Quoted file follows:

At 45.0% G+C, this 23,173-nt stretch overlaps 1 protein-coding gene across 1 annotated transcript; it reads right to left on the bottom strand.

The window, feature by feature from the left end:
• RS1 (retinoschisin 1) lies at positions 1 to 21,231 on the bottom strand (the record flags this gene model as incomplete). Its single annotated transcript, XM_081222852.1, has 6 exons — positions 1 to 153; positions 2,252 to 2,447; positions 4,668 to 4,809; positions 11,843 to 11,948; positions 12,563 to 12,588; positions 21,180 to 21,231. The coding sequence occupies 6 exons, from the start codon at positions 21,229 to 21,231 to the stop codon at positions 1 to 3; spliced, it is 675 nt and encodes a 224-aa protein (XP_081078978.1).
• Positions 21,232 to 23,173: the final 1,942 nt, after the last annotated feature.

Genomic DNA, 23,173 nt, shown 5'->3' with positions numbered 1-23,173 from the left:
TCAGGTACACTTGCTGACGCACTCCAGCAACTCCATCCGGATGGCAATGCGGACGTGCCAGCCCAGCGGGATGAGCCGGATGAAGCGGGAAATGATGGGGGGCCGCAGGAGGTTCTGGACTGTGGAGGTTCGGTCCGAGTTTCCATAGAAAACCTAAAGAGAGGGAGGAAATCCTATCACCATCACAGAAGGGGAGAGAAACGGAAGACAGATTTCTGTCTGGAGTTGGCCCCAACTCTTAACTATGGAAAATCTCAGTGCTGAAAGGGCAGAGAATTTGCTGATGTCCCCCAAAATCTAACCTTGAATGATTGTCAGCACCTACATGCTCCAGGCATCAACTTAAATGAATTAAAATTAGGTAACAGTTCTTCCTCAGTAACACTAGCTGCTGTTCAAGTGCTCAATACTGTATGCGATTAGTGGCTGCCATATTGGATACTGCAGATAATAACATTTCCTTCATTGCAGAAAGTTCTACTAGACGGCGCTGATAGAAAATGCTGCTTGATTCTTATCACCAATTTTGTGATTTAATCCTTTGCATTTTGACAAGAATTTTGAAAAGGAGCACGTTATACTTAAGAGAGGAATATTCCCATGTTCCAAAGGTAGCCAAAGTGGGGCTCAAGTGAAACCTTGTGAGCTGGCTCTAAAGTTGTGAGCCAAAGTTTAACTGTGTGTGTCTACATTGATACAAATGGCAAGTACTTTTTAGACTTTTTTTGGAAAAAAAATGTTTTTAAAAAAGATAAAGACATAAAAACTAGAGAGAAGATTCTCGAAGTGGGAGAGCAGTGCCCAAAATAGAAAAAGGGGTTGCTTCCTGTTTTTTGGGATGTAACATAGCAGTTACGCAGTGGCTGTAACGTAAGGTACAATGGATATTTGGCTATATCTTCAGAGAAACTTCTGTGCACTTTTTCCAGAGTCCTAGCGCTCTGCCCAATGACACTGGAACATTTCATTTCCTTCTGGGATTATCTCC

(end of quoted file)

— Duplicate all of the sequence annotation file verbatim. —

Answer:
At 45.0% G+C, this 23,173-nt stretch overlaps 1 protein-coding gene across 1 annotated transcript; it reads right to left on the bottom strand.

The window, feature by feature from the left end:
• RS1 (retinoschisin 1) lies at positions 1 to 21,231 on the bottom strand (the record flags this gene model as incomplete). Its single annotated transcript, XM_081222852.1, has 6 exons — positions 1 to 153; positions 2,252 to 2,447; positions 4,668 to 4,809; positions 11,843 to 11,948; positions 12,563 to 12,588; positions 21,180 to 21,231. The coding sequence occupies 6 exons, from the start codon at positions 21,229 to 21,231 to the stop codon at positions 1 to 3; spliced, it is 675 nt and encodes a 224-aa protein (XP_081078978.1).
• Positions 21,232 to 23,173: the final 1,942 nt, after the last annotated feature.

Genomic DNA, 23,173 nt, shown 5'->3' with positions numbered 1-23,173 from the left:
TCAGGTACACTTGCTGACGCACTCCAGCAACTCCATCCGGATGGCAATGCGGACGTGCCAGCCCAGCGGGATGAGCCGGATGAAGCGGGAAATGATGGGGGGCCGCAGGAGGTTCTGGACTGTGGAGGTTCGGTCCGAGTTTCCATAGAAAACCTAAAGAGAGGGAGGAAATCCTATCACCATCACAGAAGGGGAGAGAAACGGAAGACAGATTTCTGTCTGGAGTTGGCCCCAACTCTTAACTATGGAAAATCTCAGTGCTGAAAGGGCAGAGAATTTGCTGATGTCCCCCAAAATCTAACCTTGAATGATTGTCAGCACCTACATGCTCCAGGCATCAACTTAAATGAATTAAAATTAGGTAACAGTTCTTCCTCAGTAACACTAGCTGCTGTTCAAGTGCTCAATACTGTATGCGATTAGTGGCTGCCATATTGGATACTGCAGATAATAACATTTCCTTCATTGCAGAAAGTTCTACTAGACGGCGCTGATAGAAAATGCTGCTTGATTCTTATCACCAATTTTGTGATTTAATCCTTTGCATTTTGACAAGAATTTTGAAAAGGAGCACGTTATACTTAAGAGAGGAATATTCCCATGTTCCAAAGGTAGCCAAAGTGGGGCTCAAGTGAAACCTTGTGAGCTGGCTCTAAAGTTGTGAGCCAAAGTTTAACTGTGTGTGTCTACATTGATACAAATGGCAAGTACTTTTTAGACTTTTTTTGGAAAAAAAATGTTTTTAAAAAAGATAAAGACATAAAAACTAGAGAGAAGATTCTCGAAGTGGGAGAGCAGTGCCCAAAATAGAAAAAGGGGTTGCTTCCTGTTTTTTGGGATGTAACATAGCAGTTACGCAGTGGCTGTAACGTAAGGTACAATGGATATTTGGCTATATCTTCAGAGAAACTTCTGTGCACTTTTTCCAGAGTCCTAGCGCTCTGCCCAATGACACTGGAACATTTCATTTCCTTCTGGGATTATCTCC